Long-Term Athlete Development: A Primer for Coaches, Athletes, and Parents


Jun. 08, 2017

Long-Term Athlete Development: A Primer for Coaches, Athletes, and Parents

Author: 

Lily Dong

Wednesday, June 7, 2017 - 09:00

The Long-Term Athlete Development (LTAD) Framework was developed by Sport For Life to address several problems and gaps affecting low participation and excellence in Canadian sport, such as lack of fun, burn-out, poor skill development, and failure to reach optimal performance. Now applied by countries worldwide, LTAD provides guidelines for the “when” and “what” of skill development, aiming to increase the physical activity of all and to help those on the high-performance track attain sporting success.

Awareness and First Involvement

Awareness describes the understanding of the opportunities available, regardless of ability or background, to participate in sport and physical activity. First involvement is the first experience that individuals have with sport. It is essential that it be a positive one to encourage future engagement and participation.

Following an introduction to sport, coaches, parents and athletes should match skills and activities to the physical, emotional, cognitive, and mental characteristics of the appropriate stage of development. Although each stage has intended age ranges, each sport has different peak ages, and people develop and mature at their own rate. The ranges serve as a very general outline, mainly for context.

Active Start: 0-6 years

  • Physical activity needs to be fun and part of everyday life
  • Develop fundamental movement skills and build neural connections through active play
  • Games and activities should be non-competitive, fun, and comfortable

FUNdamentals: Males 6-9 years, Females 6-8 years

  • Emphasize the development of general physical capabilities, fundamental movement skills and the ABCS of athleticism: Agility, Balance, Coordination, Speed by engaging in multiple sports
  • Fundamental movement skills are the foundation for sporting success and long-term participation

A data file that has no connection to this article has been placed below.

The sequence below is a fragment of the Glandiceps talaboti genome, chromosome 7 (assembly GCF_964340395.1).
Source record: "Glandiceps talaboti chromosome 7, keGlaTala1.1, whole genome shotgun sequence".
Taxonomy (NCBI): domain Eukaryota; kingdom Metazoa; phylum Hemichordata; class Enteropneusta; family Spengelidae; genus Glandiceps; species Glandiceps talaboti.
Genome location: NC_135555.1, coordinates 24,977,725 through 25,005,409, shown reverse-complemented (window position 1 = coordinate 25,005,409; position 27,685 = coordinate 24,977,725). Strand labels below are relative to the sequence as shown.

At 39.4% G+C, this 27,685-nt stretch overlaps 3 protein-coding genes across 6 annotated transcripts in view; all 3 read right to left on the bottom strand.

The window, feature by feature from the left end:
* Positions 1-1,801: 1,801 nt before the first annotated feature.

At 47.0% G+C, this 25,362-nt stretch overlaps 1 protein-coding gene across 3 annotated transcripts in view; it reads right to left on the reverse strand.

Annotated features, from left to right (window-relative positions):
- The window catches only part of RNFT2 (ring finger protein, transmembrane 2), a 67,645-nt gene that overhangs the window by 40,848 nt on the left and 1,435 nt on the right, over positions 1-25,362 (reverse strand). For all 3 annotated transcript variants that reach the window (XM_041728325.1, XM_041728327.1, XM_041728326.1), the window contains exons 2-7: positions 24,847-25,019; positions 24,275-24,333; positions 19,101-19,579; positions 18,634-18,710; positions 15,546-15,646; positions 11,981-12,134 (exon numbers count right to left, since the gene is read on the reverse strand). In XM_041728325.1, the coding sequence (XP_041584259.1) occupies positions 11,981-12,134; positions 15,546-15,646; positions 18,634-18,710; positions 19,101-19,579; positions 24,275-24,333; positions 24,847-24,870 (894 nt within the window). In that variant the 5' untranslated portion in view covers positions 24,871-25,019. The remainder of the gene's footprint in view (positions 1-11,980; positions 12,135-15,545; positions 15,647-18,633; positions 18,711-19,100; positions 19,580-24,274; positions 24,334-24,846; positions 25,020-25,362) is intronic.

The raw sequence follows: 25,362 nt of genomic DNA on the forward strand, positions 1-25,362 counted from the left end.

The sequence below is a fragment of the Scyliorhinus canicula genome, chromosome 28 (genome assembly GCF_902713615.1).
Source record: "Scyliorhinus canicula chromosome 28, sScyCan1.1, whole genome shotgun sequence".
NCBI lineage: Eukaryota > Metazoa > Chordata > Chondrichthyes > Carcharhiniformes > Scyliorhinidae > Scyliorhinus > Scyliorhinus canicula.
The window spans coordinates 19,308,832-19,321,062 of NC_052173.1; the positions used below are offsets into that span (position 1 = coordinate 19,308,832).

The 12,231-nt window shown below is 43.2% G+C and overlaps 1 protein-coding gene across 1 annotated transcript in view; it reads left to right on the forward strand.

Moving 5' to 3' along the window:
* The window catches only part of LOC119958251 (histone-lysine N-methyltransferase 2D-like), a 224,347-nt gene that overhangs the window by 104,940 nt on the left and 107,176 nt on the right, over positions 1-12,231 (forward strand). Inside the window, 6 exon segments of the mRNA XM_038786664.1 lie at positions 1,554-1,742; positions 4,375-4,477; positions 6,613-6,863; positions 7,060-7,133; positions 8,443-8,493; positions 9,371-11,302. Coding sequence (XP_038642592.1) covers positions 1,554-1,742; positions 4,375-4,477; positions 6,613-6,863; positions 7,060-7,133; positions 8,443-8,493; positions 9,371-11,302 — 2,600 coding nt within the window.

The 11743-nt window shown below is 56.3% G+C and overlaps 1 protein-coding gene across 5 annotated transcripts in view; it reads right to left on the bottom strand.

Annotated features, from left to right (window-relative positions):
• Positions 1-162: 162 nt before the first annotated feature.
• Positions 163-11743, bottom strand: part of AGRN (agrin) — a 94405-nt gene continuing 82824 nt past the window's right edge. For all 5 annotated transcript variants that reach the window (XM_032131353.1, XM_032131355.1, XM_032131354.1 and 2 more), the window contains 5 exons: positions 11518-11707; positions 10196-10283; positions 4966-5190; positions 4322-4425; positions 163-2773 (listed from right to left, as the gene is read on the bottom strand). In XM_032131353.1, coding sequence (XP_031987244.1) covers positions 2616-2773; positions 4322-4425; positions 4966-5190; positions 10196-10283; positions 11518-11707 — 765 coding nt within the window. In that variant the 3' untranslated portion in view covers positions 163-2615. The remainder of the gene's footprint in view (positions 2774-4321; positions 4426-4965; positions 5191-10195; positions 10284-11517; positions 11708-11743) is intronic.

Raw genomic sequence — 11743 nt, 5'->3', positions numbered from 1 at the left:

• Develop skills, confidence, and enjoyment of sport through fun, inclusive experiences in a variety of sport
  • Include some instruction in addition to structured and unstructured play
  • Focus on developing competence and confidence
  • 180 minutes of activity per day, with at least 60 minutes of those as vigorous physical activity

Learn to Train: Males 9-12 years, Females 8-11

  • Opportunities are inclusive and skill-based and must remain fun
  • Participate and compete in multiple sports, positions, activities, and environments, with the focus on skill development and retention
  • Train strength using body weight exercises, medicine balls and Swiss balls, and uphill wheeling for athletes in wheelchairs
  • Train for speed
  • Avoid specialization in late specialization sports
  • Training and competition should follow a 70:30 ratio
  • Keep participating in unstructured free play
  • Coaches should provide a chance to compete for everyone, not just the best players
  • 60 minutes or more of moderate-to-vigorous physical activity per day

Train to Train: Males 12-16 years, Females 11-15 years

  • Major growth spurt begins
  • Develop commitment and capabilities as competition transitions from local to provincial
  • Train stamina and aerobic capacity after peak height velocity (PHV)/puberty
  • Maintain or improve flexibility as the musculoskeletal system grows
  • Begin training mental-preparation skills
  • Learn and understand the rules and values of sport and the consequences of effort and actions
  • Equipment needs to suit the size and ability of athletes, and introduce sport-specific equipment to athletes with a disability
  • Specialize in one sport near the end of this stage
  • Training and competition should follow a 60:40 ratio
  • Coaches should develop regular, periodized plans for training and competition

Train to Compete: Males 16-23(+/-) years, Females 15-21(+/-) years

  • Training is almost full-time, high-intensity, and event or position-specific
  • Competition is at a national level, transitioning to international
  • Specialize in one sport, though event specialization may not occur until the end of the stage
  • Develop mental fitness and schedule time for regular recovery

Train to Win: Males 19(+/-) year, Females 18(+/-) years

  • Athletes competing at world class levels with a focus on maximizing performance
  • Personalize training and competition plans to the individual and use multiple periodization to schedule peaks for major competitions
  • Schedule preventative breaks to minimize injury and avoid burnout

Active for Life: Males and females of any age

  • People who participate in physical activity and non-organized sport (Active for Life) and those who compete in organized sport like rec leagues and masters (Competitive for Life)
  • Continue involvement as a coach, official, instructor, or volunteer
  • 150 minutes or more of moderate-vigorous physical activity per week

Each Canadian sport organization has LTAD guidelines available online for coaches and others and provide sport-specific recommendations and training examples and are highly worth looking at.

Sources:
Long-Term Athlete Development Information for Parents. Coaching Association of Canada.
Long-Term Athlete Development Stages. Sport for Life. 

About the Author: Lily is a fourth-year student in the kinesiology program at Western University. With a background in synchronized swimming, she continues to be actively involved in the sport as a coach and varsity athlete.

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